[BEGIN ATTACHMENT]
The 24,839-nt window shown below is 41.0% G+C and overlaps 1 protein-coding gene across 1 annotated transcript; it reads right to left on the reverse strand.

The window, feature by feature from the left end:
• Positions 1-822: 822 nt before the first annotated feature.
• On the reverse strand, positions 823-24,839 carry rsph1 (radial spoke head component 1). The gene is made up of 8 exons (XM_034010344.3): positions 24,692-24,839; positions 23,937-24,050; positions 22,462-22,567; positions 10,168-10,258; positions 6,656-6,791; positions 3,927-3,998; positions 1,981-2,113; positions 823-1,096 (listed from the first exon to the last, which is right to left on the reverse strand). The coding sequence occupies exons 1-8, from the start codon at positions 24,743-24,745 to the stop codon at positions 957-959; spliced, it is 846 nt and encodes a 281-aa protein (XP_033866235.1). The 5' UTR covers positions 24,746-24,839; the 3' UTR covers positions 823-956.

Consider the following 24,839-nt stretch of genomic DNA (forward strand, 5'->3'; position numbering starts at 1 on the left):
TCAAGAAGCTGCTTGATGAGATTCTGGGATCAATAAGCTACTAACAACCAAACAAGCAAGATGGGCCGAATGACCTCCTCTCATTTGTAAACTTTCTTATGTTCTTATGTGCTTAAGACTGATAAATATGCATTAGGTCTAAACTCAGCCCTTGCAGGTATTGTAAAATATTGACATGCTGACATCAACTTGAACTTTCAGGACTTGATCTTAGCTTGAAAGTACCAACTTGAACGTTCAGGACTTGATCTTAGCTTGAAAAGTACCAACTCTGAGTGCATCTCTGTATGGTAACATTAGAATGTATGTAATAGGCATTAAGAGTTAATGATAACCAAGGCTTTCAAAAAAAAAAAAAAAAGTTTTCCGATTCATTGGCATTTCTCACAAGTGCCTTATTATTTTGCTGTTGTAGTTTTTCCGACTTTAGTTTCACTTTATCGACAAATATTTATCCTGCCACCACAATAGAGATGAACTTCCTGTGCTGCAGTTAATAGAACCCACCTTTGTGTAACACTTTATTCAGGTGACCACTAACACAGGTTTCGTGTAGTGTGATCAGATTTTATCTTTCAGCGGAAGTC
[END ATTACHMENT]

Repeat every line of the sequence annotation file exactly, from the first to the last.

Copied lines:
The 24,839-nt window shown below is 41.0% G+C and overlaps 1 protein-coding gene across 1 annotated transcript; it reads right to left on the reverse strand.

The window, feature by feature from the left end:
• Positions 1-822: 822 nt before the first annotated feature.
• On the reverse strand, positions 823-24,839 carry rsph1 (radial spoke head component 1). The gene is made up of 8 exons (XM_034010344.3): positions 24,692-24,839; positions 23,937-24,050; positions 22,462-22,567; positions 10,168-10,258; positions 6,656-6,791; positions 3,927-3,998; positions 1,981-2,113; positions 823-1,096 (listed from the first exon to the last, which is right to left on the reverse strand). The coding sequence occupies exons 1-8, from the start codon at positions 24,743-24,745 to the stop codon at positions 957-959; spliced, it is 846 nt and encodes a 281-aa protein (XP_033866235.1). The 5' UTR covers positions 24,746-24,839; the 3' UTR covers positions 823-956.

Consider the following 24,839-nt stretch of genomic DNA (forward strand, 5'->3'; position numbering starts at 1 on the left):
TCAAGAAGCTGCTTGATGAGATTCTGGGATCAATAAGCTACTAACAACCAAACAAGCAAGATGGGCCGAATGACCTCCTCTCATTTGTAAACTTTCTTATGTTCTTATGTGCTTAAGACTGATAAATATGCATTAGGTCTAAACTCAGCCCTTGCAGGTATTGTAAAATATTGACATGCTGACATCAACTTGAACTTTCAGGACTTGATCTTAGCTTGAAAGTACCAACTTGAACGTTCAGGACTTGATCTTAGCTTGAAAAGTACCAACTCTGAGTGCATCTCTGTATGGTAACATTAGAATGTATGTAATAGGCATTAAGAGTTAATGATAACCAAGGCTTTCAAAAAAAAAAAAAAAAGTTTTCCGATTCATTGGCATTTCTCACAAGTGCCTTATTATTTTGCTGTTGTAGTTTTTCCGACTTTAGTTTCACTTTATCGACAAATATTTATCCTGCCACCACAATAGAGATGAACTTCCTGTGCTGCAGTTAATAGAACCCACCTTTGTGTAACACTTTATTCAGGTGACCACTAACACAGGTTTCGTGTAGTGTGATCAGATTTTATCTTTCAGCGGAAGTC